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Weight Gain When You Quit Smoking - Leslie's Story

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Updated February 02, 2014

Weight Gain When You Quit Smoking - Leslie's Story

Leslie Bainbridge

Smoking cessation often brings some unwanted weight gain along with it.  While it can be uncomfortable, keep your perspective about the risks of a few extra pounds versus the thousands of toxic chemicals in cigarette smoke.  Once your quit is under control, losing weight is a doable task.

I'd like to introduce you to Leslie, a member of the About.com Smoking Cessation support forum.  In her account, she details with humor the challenges of weight gain early on in her quit program.

From Leslie:

I have gained weight since I quit smoking. A lot of weight. I've gone up two dress sizes, and though I tried to convince myself that it was just water or bloating or that last large dinner...I've now realized that I'm quite simply, fat. It's funny, because during that first quit, I actully lost weight because I was so active. This time around though, I gave myself permission to eat anything I wanted, a sort of 'reward' for quitting. Although I'm a firm believe in 'whatever it takes' to bury this addiction, I kind of wish I'd chosen to bury it with weights instead of cakes.

I went to a very hip clothing store the other day, filled with beautiful, sassy clothes and skinny, saucy clerks. With several items strung across my arm, I made my way to the teeny, tiny change rooms (I'm sorry, but why do they put those things in the middle of the store sometimes!?) It was pretty cramped in there, I kept banging my bottom against the door and had mental trauma imagining the door swinging wide open to show a group of revulsed and horrified individuals a chubby, mortified me.

I changed slowly. The fluorescent lighting was awful. Every bump, bulge and droop seemed almost glaringly caricature-like in its magnification. I then had a thought that made me giggle; 'After you quit smoking, objects may appear closer than they actually are.' Then I heard whisperings outside my booth. Great, I thought, now the door will swing open to reveal a mortified, chubby me, laughing maniacally.

So, yes. After admitting to myself that even though I could fit into one size above normal pants, I would never be able to sit down in them, I opted for comfort and self-honesty, and bought the pants two sizes larger. I was down for a bit, but then the realization hit me that I am a non-smoker, and really - who gives a rats bottom if I'm a bit plumper but so much more healthy?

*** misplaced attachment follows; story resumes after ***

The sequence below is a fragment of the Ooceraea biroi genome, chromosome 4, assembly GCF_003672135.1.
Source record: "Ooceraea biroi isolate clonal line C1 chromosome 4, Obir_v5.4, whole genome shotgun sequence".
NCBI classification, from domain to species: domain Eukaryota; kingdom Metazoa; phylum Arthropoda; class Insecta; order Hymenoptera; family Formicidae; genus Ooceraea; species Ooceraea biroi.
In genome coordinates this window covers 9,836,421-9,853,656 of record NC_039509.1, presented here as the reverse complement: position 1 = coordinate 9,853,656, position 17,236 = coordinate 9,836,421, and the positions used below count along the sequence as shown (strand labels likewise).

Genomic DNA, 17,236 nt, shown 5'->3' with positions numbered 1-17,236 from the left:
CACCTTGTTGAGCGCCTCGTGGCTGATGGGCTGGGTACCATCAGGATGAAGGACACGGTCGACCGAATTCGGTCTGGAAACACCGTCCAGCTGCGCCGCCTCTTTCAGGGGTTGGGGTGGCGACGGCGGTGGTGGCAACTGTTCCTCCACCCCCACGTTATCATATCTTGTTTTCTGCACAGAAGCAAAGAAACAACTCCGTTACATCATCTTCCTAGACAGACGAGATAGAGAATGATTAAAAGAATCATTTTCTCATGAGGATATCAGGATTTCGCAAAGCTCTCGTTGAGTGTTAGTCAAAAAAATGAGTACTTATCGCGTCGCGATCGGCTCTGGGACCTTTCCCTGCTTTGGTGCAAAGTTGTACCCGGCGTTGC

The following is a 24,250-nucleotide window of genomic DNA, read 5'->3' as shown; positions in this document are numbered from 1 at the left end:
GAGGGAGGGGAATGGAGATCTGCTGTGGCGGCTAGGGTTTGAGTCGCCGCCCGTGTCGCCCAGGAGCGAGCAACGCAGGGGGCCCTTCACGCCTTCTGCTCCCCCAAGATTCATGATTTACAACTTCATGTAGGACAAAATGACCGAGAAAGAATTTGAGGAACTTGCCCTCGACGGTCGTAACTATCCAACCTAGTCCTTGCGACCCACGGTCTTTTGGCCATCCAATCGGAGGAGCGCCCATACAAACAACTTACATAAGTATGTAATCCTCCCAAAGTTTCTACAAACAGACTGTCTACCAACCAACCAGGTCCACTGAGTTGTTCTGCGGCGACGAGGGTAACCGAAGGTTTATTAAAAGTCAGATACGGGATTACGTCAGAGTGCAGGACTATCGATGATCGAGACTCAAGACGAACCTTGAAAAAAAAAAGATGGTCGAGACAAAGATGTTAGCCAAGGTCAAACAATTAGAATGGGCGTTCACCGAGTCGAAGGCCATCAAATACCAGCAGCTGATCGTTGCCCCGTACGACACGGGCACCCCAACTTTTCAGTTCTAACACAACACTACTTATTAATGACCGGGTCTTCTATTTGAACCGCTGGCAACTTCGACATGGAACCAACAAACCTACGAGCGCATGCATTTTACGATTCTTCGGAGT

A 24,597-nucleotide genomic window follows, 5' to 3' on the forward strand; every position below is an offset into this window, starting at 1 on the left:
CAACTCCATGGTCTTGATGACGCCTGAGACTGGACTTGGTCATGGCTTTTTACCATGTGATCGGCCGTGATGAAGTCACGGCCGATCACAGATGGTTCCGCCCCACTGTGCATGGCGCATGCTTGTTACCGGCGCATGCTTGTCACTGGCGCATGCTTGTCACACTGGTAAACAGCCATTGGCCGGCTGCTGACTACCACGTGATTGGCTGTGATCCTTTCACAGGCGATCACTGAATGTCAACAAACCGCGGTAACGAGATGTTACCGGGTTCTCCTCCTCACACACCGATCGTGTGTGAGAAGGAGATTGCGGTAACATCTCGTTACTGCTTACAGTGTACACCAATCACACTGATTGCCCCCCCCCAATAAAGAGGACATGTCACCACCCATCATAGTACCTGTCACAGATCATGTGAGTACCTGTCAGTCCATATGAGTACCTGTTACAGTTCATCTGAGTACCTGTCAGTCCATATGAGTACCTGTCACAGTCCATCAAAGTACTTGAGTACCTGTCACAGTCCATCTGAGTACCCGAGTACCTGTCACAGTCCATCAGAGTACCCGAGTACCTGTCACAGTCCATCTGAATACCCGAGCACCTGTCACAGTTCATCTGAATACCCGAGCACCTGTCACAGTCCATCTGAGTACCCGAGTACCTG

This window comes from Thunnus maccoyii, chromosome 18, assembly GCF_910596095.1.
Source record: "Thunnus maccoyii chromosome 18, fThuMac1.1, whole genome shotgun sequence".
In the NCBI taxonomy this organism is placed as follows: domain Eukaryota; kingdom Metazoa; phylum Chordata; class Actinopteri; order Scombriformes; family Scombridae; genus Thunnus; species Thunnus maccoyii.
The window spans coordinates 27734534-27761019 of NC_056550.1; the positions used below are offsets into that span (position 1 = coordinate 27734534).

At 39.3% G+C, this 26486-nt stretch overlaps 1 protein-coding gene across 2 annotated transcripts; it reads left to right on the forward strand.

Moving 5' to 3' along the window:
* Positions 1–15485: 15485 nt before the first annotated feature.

Weight gain doesn't have to happen when one quits. I believe we have used smoking for so much emotional repression, that food just sort of takes the place of the fumes in filling the void. I also still maintain that better to carry a few pounds around that can eventually be lost, than an oxygen tank! And so what about a few pounds!

My skin is absolutely glowing! My eyes are bright, my breath is fresh, and I've gotten some double takes when I've been out and about. There's nothing sexier than health and confidence, and quitting smoking gives you both. In spades. Now I have to find a way to reach for a paint brush or swimming goggles or anything other than that chocolate bar. Mind over matter. It's not even a hunger or a craving, just a mindless 'filling' of something that needs to be replaced with something healthier. I've often heard it said it takes three weeks to break a habit, so now I just must find a better way to fill my time.

We live in a world of 'fast'. Fast-food, fast relief, fast healing. But sometimes, something that's really important to do takes a bit of time. There isn't always immediate relief and reward when we make a positive change in our lives. Sometimes we have to climb a bit of a mountain to get to see the spectacular view below. It would be nice if it was a downhill slope, but would we really appreciate it? Oh, heck - I would. Seriously, I really believe I could still appreciate a beautiful view if I got to it via nice comfy ski-do. But yes, I suppose there is that knowing, that development of inner strength, or perhaps recognition of it, that does make the climb worth it, that does heighten the poignancy of the view.

Sigh, okay, give me the ropes, I'll do it! In the meantime, I'll console myself with this; A friend of mine just joined Weight Watchers. At a recent meeting, the instructor asked everyone who had quit smoking to raise their hands. When about half of the attendees raised theirs she smiled and said, ' I used to smoke. And losing weight for you, will be a piece of cake.' Oooh, let's not say cake!

More from Leslie:
the Seduction
Replacement Therapy
Not One Puff Ever (N.O.P.E.) - Part One
Not One Puff Ever (N.O.P.E.) - Part Two

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